Category “Emacs” — 24 articles

The code of El-Get has been pretty stable for a long time now. About the whole set of patches against the 4.x series has been about bug fixing corner cases (sometimes cases that had nothing cornery about them too) and providing more and more recipes. That’s what you expect from a stable software, and that what allows us to move to a rolling releases model. In practice, it means that you won’t have to suffer from using a badly maintained stable branch anymore.

I’ve discovered recently another Emacs facility that I since then use several times a day, and I wonder how I did without it before: C-M-SPC runs the command mark-sexp. Well, mark-sexp apparently is related to the Sex Pistols It’s pretty simple actually, when you have the point at the beginning of a word or an identifier (containing numbers, dashes, underscores and other punctuation signs), you can select the whole of it in a single key chord!

About Vimgolf

Following some tweet I found myself desultory watching an episode of the awesome VimGolf in Emacs video series by Tim Visher. Those series are about picking some challenge from vimgolf and implementing it with our favorite editor instead. Because Emacs Rocks guys. Let me tell you upfront that I really dislike the whole idea of the vim golf challenge. I’ve been a user of both Emacs and Vim for many years, and finally decided to switch to living in Emacs; or if you prefer, climbing my way up from level 2 as in The Levels Of Emacs Proficiency.

Editing SQL

It’s hard to read my blog yet not know I’m using Emacs. It really is a great tool and has a lot to compare to PostgreSQL in terms of extensibility, documentation quality and community. And there’s even a native implementation of the PostgreSQL Protocol written in Emacs Lisp. One of the things where Emacs really shines is that interactive development environment you get when working on some Emacs Lisp code.

El-Get 4.1 is out

Please welcome the new stable version of El-Get, the much awaited version 4.1 has now been branched for your pleasure. It’s packed with lots of features to make your life easy, comes with a Info documentation book and even has a logo. That’s no joke, I found one, at least: Why El-Get is relevant Emacs 24.1 is the first release that includes package.el, and it even allows the user to setup several sources where to fetch packages.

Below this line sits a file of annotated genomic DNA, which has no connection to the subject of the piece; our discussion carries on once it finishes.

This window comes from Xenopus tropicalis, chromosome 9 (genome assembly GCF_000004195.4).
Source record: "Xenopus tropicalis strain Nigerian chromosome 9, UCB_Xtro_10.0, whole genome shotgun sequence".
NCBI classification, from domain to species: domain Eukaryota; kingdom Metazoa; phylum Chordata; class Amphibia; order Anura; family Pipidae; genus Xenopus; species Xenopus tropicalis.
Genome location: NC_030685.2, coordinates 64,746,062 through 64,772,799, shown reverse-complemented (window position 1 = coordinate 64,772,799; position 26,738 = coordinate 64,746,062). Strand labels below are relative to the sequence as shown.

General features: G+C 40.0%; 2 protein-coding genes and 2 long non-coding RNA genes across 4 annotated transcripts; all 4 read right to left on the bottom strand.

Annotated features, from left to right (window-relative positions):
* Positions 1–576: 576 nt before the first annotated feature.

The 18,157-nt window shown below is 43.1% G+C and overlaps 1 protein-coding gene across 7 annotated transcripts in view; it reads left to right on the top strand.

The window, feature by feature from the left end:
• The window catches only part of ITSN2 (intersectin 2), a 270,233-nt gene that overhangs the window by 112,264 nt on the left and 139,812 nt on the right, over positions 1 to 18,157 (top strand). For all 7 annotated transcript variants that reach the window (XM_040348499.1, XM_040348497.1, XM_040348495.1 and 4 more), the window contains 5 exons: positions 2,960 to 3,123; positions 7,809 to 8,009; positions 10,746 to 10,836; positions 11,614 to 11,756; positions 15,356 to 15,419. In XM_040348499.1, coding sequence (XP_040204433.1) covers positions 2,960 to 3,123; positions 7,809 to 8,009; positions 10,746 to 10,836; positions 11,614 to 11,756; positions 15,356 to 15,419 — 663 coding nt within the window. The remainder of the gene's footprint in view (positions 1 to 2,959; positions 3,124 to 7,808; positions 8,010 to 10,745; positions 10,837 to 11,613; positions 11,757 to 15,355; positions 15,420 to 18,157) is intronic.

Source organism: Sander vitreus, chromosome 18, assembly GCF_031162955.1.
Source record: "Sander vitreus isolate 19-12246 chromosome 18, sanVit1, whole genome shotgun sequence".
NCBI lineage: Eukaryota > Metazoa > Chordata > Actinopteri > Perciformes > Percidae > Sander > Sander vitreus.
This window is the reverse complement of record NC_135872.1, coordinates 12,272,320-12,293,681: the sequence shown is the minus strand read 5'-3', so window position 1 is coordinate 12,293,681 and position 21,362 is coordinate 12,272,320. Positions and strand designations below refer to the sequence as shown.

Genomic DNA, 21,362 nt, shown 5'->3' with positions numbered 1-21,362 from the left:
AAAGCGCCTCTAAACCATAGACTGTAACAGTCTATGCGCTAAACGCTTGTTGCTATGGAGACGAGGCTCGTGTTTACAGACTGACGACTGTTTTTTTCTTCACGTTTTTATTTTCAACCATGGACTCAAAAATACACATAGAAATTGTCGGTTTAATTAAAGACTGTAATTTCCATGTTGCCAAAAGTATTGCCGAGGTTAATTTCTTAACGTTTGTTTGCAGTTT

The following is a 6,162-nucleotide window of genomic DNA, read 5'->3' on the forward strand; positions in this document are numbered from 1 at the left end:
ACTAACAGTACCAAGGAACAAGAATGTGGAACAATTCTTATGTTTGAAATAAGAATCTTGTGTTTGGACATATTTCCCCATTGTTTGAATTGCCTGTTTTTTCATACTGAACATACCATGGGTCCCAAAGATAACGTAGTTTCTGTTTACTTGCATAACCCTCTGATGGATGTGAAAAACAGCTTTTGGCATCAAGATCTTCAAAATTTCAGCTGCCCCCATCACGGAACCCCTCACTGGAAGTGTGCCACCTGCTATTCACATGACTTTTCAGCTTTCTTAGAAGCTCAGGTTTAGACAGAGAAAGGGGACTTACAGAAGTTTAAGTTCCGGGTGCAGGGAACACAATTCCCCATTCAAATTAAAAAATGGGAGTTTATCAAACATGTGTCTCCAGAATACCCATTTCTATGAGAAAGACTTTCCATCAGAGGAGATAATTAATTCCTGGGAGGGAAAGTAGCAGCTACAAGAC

M-x recompile

A friend of mine just asked me for advice to tweak some Emacs features, and I think that’s really typical of using Emacs: rather than getting used to the way things are shipped to you, when using Emacs, you start wanting to adapt the tools to the way you want things to be working instead. And you can call that the awesome! In this case we’re talking about the M-x compile and M-x recompile functions.


The el-get project releases its new stable version, 3.1. This new release fixes bugs, add a host of new recipes (we have 420 of them and counting) and some nice new features too. You really want to upgrade. New features Among the features you will find dependencies management and M-x el-get-list-packages, that you should try as soon as possible. Of course, don’t miss M-x el-get-self-update that eases the process somehow.

From the first days of el-get is was quite clear for me that we would reach a point where users would want a nice listing including descriptions of the packages, and a major mode allowing you to select packages to install, remove and update. It was also quite clear that I was not much interested into doing it myself, even if I would appreciate having it done. Well, the joy of Open Source & Free Software (pick your own poison).

Emacs Startup

Using Emacs we get to manage a larger and larger setup file (either ~/.emacs or ~/.emacs.d/init.el), sometime with lots of dependencies, and some sub-files thanks to the load function or the provide and require mechanism. Some users are even starting Emacs often enough for the startup time to be a concern. With an emacs-uptime (yes it’s a command, you can M-x emacs-uptime) of days to weeks ( 10 days, 17 hours, 45 minutes, 34 seconds as of this writing), it’s not something I really care about much.

Emacs comes with a pretty good implementation of a terminal emulator, M-x term. Well not that good actually, but given what I use it for, it’s just what I need. Particulary if you add to that my cssh tool, so that connecting with ssh to a remote host is just a =C-= runs the command cssh-term-remote-open away, and completes on the host name thanks to ~/.ssh/known_hosts. Now, a problem that I still had to solve was the colors used in the terminal.

Dimitri Fontaine

PostgreSQL Major Contributor

Open Source Software Engineer